“Amendment 37 was a statement by the voters that they had a particular connection to the land,” Ritter said. “They love farming, hunting, fishing and skiing. The truth is, if you put that standard on the ballot in any mountain state, it would pass easily.”
And so, he said, “I had this inchoate sense of the importance of clean energy to public health and the climate. When I ran for governor, I made a promise, that we as a state could take full advantage of clean and renewable energy sources, and efficiency, for both environmental and economic benefit.”
There was pushback. “There’s this story that you can’t have clean energy and job growth,” Ritter said. “Colorado proved that wrong. It’s important to understand that it’s a political world. You need to get in there and fight. When you poll people in Wyoming and Montana about their choices for electricity generation, the sun is number one. Coal is last. We need to make that connection back to elected officials and make it have political consequences. Clean energy means business. A lot of businesses are dedicated to retrofits and insulation, smart meters and transmission. In Ohio, it was the business community that tamed [Gov. John] Kasich, when he tried to roll back the renewable energy incentives. We have wonderful environmental organizations but they have less clout than the business community.”
Today Ritter directs the Center for the New Energy Economy based at CSU. Over the past year, he has visited governors in 20 states to push conversion of coal plants to natural gas, along with a variety of other energy-efficiency initiatives. Delaware just launched its Sustainable Energy Utility, a market for renewable energy credits, to encourage distributed solar construction. Maryland just approved the merger of its two largest utility companies, and Ritter met with Gov. Martin O’Malley to explore ways of promoting clean energy into the deal. Wherever he goes, he talks up feed-in tariffs.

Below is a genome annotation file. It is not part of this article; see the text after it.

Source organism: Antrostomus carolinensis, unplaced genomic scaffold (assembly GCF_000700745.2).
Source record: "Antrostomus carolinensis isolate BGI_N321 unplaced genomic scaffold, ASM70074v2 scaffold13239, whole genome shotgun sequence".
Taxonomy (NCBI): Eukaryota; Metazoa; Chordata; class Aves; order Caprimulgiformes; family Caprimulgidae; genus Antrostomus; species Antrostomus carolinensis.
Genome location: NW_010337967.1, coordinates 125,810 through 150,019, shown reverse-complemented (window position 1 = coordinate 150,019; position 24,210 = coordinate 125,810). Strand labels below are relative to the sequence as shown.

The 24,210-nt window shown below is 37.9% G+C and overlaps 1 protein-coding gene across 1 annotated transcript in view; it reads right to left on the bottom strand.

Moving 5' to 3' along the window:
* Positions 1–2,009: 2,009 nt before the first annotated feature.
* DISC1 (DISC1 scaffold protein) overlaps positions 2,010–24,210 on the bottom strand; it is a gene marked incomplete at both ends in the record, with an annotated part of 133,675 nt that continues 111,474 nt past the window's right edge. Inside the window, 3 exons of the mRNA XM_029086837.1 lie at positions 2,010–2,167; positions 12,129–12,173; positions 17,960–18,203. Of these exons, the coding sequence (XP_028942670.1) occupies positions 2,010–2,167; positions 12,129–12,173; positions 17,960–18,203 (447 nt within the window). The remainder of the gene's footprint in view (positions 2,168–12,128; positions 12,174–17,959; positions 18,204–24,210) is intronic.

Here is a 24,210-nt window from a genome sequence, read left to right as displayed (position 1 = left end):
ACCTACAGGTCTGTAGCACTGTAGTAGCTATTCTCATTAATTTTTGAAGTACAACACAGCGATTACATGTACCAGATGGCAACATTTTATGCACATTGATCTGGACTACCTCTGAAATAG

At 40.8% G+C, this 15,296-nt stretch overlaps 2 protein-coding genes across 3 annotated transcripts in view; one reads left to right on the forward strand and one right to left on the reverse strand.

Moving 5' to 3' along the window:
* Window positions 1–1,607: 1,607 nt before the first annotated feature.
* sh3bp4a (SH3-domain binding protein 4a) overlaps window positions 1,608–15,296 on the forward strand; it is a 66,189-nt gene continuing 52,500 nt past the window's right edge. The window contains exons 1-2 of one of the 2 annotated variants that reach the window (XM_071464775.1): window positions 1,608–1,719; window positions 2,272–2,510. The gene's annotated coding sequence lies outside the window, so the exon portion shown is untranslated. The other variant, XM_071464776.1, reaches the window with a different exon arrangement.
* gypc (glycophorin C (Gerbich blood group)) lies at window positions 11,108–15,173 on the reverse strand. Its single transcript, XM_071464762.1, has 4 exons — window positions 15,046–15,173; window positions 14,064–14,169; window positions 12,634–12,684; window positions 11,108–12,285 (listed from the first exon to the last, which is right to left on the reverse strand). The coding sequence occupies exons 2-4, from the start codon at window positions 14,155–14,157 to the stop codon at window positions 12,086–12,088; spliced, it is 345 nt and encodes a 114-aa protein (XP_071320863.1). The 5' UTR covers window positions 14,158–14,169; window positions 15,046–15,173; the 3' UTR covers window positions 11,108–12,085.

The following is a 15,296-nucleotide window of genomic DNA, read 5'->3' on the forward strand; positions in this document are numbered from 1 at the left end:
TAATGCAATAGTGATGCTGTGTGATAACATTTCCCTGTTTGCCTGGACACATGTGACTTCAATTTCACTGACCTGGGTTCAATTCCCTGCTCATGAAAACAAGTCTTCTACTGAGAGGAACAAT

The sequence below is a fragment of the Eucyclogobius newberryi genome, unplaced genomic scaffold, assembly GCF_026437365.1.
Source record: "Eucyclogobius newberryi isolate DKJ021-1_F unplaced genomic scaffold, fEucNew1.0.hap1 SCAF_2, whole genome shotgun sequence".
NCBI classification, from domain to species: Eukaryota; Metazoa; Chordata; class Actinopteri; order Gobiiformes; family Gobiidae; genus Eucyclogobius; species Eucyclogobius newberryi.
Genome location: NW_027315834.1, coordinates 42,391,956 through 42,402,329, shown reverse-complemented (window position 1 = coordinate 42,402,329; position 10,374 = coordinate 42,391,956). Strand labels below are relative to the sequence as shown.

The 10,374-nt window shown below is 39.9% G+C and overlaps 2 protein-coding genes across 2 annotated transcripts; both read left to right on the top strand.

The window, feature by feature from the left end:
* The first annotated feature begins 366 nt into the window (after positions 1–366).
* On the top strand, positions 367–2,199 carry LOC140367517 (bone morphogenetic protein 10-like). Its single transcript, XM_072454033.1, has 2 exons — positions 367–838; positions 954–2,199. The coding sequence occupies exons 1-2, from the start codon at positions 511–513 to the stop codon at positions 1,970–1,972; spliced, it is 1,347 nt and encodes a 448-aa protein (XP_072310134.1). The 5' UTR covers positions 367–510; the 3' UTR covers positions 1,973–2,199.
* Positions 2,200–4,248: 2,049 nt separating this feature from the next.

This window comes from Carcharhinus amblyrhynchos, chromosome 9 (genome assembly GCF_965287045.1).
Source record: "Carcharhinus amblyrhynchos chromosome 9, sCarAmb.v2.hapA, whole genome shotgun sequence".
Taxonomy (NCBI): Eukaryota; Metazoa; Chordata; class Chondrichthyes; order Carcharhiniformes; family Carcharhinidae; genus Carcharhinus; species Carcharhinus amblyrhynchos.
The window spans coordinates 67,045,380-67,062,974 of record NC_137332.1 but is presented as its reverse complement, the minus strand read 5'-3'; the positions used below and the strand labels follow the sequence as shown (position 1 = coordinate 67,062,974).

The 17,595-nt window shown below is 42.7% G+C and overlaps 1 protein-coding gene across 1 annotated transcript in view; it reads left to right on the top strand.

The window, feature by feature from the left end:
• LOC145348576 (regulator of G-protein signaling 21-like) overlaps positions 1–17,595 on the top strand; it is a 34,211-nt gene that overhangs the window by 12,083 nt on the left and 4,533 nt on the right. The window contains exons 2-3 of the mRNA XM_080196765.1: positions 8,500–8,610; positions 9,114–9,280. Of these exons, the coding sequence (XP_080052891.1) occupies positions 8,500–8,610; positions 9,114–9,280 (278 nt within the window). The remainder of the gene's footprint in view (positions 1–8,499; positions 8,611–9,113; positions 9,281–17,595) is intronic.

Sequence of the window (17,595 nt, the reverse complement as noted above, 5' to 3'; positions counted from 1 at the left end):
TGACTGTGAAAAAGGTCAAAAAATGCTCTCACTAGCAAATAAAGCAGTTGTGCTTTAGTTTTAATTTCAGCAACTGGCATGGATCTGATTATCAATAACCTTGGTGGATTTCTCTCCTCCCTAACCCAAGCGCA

Ritter is hopeful that the polarization of energy issues will abate after the 2012 election. “Whether you believe in climate change or not, clean energy has national security implications and economic development opportunities,” he said. “The Energy Information Administration says we’re now below 50 percent in oil imports, and that’s good. Renewable sources have moved the needle.
“Cap and trade is dead for the near term, but I think eventually we will put a price on carbon emissions,” Ritter said. “Then what will we do with the revenue? It would be great to put carbon revenue into debt reduction, or into an infrastructure bank. We could structure it so natural gas pays zero and high-sulfur coal pays the highest rate.”
And he’s pleased about Colorado’s energy future. “We have a gigawatt of coal-burning power that will convert to natural gas by 2017,” he says. “We’re headed from 275 megawatts of wind to 2,000. Our wind industry still needs a production tax credit, and our solar businesses, after 1603 went away, have it tough. The factories still need help to compete with the Chinese. But in the long run the cost of transport evens them out against imported equipment.”